PS 56-1: The future of trees in La Sepultura Biosphere Reserve buffer zone, Chiapas, Mexico: Woody cover and sapling recruitment in a silvo-pastoral landscape
Colibrí Sanfiorenzo-Barnhard1, Luis García-Barrios Sr.2, Neptalí Ramírez-Marcial2, Romeo J. Trujillo-Vázquez2, and Elvia Meléndez-Ackerman3. (1) University of Puerto Rico- Río Piedras, (2) El Colegio de la Frontera Sur, (3) Organization for Tropical Studies (OTS)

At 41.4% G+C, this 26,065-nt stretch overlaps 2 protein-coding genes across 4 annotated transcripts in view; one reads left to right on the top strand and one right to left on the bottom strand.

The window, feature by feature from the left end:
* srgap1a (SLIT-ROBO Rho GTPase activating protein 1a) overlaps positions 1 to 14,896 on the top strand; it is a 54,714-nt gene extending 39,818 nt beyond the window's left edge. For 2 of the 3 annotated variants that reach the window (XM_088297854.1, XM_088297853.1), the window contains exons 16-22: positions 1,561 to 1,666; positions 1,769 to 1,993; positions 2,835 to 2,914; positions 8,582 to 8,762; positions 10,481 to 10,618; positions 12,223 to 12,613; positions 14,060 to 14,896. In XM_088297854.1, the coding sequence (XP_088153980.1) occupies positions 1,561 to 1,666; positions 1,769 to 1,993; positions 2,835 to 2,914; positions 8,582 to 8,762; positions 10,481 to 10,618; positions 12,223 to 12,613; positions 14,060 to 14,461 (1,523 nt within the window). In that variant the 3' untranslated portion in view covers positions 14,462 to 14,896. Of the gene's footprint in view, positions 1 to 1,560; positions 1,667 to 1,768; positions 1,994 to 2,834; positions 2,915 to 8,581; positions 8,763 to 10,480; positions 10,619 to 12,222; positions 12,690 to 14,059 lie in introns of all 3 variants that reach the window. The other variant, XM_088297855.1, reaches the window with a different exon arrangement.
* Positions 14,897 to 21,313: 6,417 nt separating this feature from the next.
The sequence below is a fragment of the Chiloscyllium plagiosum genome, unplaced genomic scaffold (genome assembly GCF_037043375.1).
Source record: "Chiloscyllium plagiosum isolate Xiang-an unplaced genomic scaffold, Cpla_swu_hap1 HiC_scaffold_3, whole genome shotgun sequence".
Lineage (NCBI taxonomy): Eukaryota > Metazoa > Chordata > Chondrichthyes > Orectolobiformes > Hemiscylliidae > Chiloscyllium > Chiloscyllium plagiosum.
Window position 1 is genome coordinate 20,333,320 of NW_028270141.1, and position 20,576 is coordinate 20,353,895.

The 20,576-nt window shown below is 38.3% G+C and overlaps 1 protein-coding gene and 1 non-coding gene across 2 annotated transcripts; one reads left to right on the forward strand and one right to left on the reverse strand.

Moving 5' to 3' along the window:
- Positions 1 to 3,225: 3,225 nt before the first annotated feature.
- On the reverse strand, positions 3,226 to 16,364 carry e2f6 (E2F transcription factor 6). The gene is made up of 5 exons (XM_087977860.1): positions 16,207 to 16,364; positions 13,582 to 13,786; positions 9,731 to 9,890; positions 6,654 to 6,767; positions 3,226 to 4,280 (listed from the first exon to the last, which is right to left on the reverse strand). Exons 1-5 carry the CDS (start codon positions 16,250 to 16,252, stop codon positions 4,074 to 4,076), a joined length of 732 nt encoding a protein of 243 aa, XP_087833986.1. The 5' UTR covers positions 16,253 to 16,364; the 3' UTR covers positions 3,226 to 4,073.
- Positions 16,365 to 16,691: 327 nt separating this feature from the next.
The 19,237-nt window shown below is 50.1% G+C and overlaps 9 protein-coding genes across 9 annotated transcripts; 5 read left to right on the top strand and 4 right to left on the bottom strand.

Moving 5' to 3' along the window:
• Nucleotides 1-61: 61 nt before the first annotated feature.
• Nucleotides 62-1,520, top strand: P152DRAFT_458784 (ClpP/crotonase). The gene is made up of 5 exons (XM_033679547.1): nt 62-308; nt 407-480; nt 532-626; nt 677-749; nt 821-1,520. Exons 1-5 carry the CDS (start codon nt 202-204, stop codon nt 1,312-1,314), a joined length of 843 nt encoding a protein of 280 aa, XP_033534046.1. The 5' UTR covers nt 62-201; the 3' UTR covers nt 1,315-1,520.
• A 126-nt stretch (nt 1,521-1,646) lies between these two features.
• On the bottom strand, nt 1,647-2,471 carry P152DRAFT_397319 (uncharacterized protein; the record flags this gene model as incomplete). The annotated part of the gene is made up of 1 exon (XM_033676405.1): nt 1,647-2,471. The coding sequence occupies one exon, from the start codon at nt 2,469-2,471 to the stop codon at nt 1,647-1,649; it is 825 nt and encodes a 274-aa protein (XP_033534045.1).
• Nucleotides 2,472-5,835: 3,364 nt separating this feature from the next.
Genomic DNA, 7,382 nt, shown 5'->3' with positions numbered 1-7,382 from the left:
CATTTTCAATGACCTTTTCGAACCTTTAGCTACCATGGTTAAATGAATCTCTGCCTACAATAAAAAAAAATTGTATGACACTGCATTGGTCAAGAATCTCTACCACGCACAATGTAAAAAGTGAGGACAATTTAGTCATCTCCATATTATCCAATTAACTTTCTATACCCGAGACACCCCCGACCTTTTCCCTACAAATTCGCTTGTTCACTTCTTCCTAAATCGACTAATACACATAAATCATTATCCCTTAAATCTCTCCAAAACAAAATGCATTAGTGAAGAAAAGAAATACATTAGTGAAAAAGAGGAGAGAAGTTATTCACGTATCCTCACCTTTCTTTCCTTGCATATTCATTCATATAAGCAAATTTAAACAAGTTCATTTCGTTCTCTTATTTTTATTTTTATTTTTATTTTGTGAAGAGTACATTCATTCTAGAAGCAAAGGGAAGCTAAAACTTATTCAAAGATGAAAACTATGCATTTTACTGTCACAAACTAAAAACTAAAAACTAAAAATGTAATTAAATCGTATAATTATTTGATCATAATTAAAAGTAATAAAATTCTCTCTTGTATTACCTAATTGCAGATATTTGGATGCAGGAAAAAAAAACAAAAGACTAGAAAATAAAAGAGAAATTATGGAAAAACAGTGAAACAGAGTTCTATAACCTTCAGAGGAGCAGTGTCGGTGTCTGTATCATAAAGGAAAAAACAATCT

The integration of conservation and agriculture has become an important topic in Ecology. Buffer zones around reserves are among the areas where such integration is crucial. La Sepultura Biosphere Reserve- created in 1993 inChiapas, Mexico - is notorious for its biodiversity. One of its most important buffer zones - the upper “Tablón” river basin - has been intensively managed by peasants for 46 years. Commercial maize production on steep slopes under slash and burn was the norm. In 1994 –after NAFTA- maize prices crashed and peasants shifted to cattle grazing. The recent transition from fallows to grasslands has produced a complex mosaic of rangelands with different levels of woody plant cover. 91% out of 23 cattle producers interviewed at Los Angeles Ejido own open pastures with hardly any trees; 65% own a patch of mature forest (oak and tropical deciduous forests) where animals browse and 50% own grasslands with intermediate tree, shrub and/or regrowth cover. To promote tree conservation and restoration in this landscape it is important to first understand where natural sapling recruitment is still successful along this woody cover gradient. Using the Point Intercept Sampling Method in 5 silvopastoral landscape units (5790 linear meters) we found a strong and positive linear relation between the presence of saplings and the tree cover in their immediate linear neighborhood (+- 1.5 m). In contrast, sapling presence was strongly but negatively related to shrub and re-growth cover. Consequences for tree conservation, for management and for further studies will be discussed.